Institute for War and Peace Reporting | Giving Voice, Driving Change
Ablyazov Denies Amnesty Conditional
A leader of the main opposition group in Kazakstan, Mukhtar Ablyazov, has been released from prison, but it is widely believed he was pressured into leaving political life in exchange for his freedom.
Kazak president Nursultan Nazarbaev signed an order on May 13 freeing a number of prisoners including Ablyazov. “Ablyazov is released from further imprisonment,” announced the president’s press office.
The former energy, trade and industry minister was serving a six-year sentence handed down by the supreme court in July 2002. He was convicted of illegal business dealings and abuse of his ministerial position, which allegedly cost the state more than three million US dollars.
Human rights groups said his conviction was politically motivated. Ablyazov had been critical of the president when he was joint leader of Democratic Choice of Kazakstan, DCK, an opposition movement which he helped set up in 2001 after he was dismissed as minister earlier that year. This view was supported by the fact that the other DCK leader, former Pavlodar region governor Galymjan Jakiyanov, was given a seven-year sentence for corruption at the same time.
Ablyazov’s release followed pressure from the European parliament as well as the DCK and local human rights groups. While welcoming the move, human rights groups in Kazakstan flagged up a number of concerns about the circumstances.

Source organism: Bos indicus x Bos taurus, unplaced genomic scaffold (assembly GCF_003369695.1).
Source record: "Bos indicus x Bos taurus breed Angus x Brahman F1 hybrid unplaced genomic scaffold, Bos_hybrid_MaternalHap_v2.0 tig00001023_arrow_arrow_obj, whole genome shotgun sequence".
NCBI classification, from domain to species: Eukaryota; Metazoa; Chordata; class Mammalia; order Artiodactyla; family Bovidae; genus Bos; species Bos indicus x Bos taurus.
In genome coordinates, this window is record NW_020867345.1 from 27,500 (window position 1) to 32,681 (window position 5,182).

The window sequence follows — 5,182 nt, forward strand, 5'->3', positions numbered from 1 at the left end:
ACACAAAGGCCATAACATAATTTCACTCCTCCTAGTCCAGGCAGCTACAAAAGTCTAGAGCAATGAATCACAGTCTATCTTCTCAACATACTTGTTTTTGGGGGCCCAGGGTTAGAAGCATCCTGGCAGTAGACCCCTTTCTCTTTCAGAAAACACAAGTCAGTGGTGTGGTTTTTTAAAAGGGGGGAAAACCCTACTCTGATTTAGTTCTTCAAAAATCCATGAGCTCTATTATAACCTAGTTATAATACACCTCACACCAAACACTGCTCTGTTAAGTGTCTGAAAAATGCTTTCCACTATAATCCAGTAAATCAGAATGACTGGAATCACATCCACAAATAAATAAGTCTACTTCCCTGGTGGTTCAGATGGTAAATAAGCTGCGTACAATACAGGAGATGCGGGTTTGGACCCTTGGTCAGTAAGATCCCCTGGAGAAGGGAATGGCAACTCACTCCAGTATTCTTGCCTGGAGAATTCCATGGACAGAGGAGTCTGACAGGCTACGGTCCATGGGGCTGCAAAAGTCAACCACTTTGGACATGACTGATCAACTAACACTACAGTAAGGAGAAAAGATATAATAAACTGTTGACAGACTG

Ablyazov was freed under an amnesty, which means that he did not receive a pardon and is still technically guilty of the crimes of which he was convicted. That means he is vulnerable to re-arrest if he does anything deemed to be an offence.
He was not freed under a general amnesty, but had to write a letter to Nazarbaev appealing for clemency. Opposition leaders and analysts say the authorities were then able to pressure him to renounce his political activity and admit he was guilty. Some say he agreed to do the former but not the latter. The conditions allegedly imposed by the government show that Ablyazov’s conviction was a political act, they say.
“Mukhtar Ablyazov is still not free in his statements,” DCK press secretary Vladimir Kozlov told IWPR. “We think that as the amnesty decision was being made, he was offered a number of conditions in exchange for his release. We have proof of this.”
The Kazakstan International Foundation for the Protection of Political Prisoners issued a statement saying, “The decree’s contents show that it was a political decision, for which the necessary juridical form was found. This proves that the Ablyazov case was politically motivated from the very beginning.”
Roslana Taukina, a member of the DCK’s political council, agrees, “Ablyazov’s release is a political decision, which shows that he was also sentenced for political reasons.”
Ablyazov himself denies there was any pressure or secret deal – yet he distanced himself from opposition politics the moment he was released.